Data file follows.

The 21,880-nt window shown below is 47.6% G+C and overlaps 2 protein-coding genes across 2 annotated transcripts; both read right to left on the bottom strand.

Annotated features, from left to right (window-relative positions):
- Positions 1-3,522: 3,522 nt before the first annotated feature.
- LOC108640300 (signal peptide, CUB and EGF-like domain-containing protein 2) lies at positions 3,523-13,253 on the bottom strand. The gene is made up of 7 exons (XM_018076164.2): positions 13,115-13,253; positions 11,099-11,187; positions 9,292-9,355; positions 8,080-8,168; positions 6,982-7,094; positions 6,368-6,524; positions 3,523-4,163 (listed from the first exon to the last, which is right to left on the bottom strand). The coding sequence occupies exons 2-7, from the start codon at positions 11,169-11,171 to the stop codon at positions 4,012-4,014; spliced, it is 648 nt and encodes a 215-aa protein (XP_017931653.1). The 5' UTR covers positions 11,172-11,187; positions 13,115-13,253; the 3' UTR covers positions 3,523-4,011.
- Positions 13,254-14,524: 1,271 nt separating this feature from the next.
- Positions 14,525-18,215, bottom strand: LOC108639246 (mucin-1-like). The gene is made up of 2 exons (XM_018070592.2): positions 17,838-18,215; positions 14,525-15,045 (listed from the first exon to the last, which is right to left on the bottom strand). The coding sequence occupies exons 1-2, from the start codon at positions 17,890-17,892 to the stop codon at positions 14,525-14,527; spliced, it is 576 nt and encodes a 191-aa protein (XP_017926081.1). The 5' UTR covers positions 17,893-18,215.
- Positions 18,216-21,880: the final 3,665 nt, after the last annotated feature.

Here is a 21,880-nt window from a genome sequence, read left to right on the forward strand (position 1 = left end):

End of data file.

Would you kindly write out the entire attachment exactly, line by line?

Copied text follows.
The 21,880-nt window shown below is 47.6% G+C and overlaps 2 protein-coding genes across 2 annotated transcripts; both read right to left on the bottom strand.

Annotated features, from left to right (window-relative positions):
- Positions 1-3,522: 3,522 nt before the first annotated feature.
- LOC108640300 (signal peptide, CUB and EGF-like domain-containing protein 2) lies at positions 3,523-13,253 on the bottom strand. The gene is made up of 7 exons (XM_018076164.2): positions 13,115-13,253; positions 11,099-11,187; positions 9,292-9,355; positions 8,080-8,168; positions 6,982-7,094; positions 6,368-6,524; positions 3,523-4,163 (listed from the first exon to the last, which is right to left on the bottom strand). The coding sequence occupies exons 2-7, from the start codon at positions 11,169-11,171 to the stop codon at positions 4,012-4,014; spliced, it is 648 nt and encodes a 215-aa protein (XP_017931653.1). The 5' UTR covers positions 11,172-11,187; positions 13,115-13,253; the 3' UTR covers positions 3,523-4,011.
- Positions 13,254-14,524: 1,271 nt separating this feature from the next.
- Positions 14,525-18,215, bottom strand: LOC108639246 (mucin-1-like). The gene is made up of 2 exons (XM_018070592.2): positions 17,838-18,215; positions 14,525-15,045 (listed from the first exon to the last, which is right to left on the bottom strand). The coding sequence occupies exons 1-2, from the start codon at positions 17,890-17,892 to the stop codon at positions 14,525-14,527; spliced, it is 576 nt and encodes a 191-aa protein (XP_017926081.1). The 5' UTR covers positions 17,893-18,215.
- Positions 18,216-21,880: the final 3,665 nt, after the last annotated feature.

Here is a 21,880-nt window from a genome sequence, read left to right on the forward strand (position 1 = left end):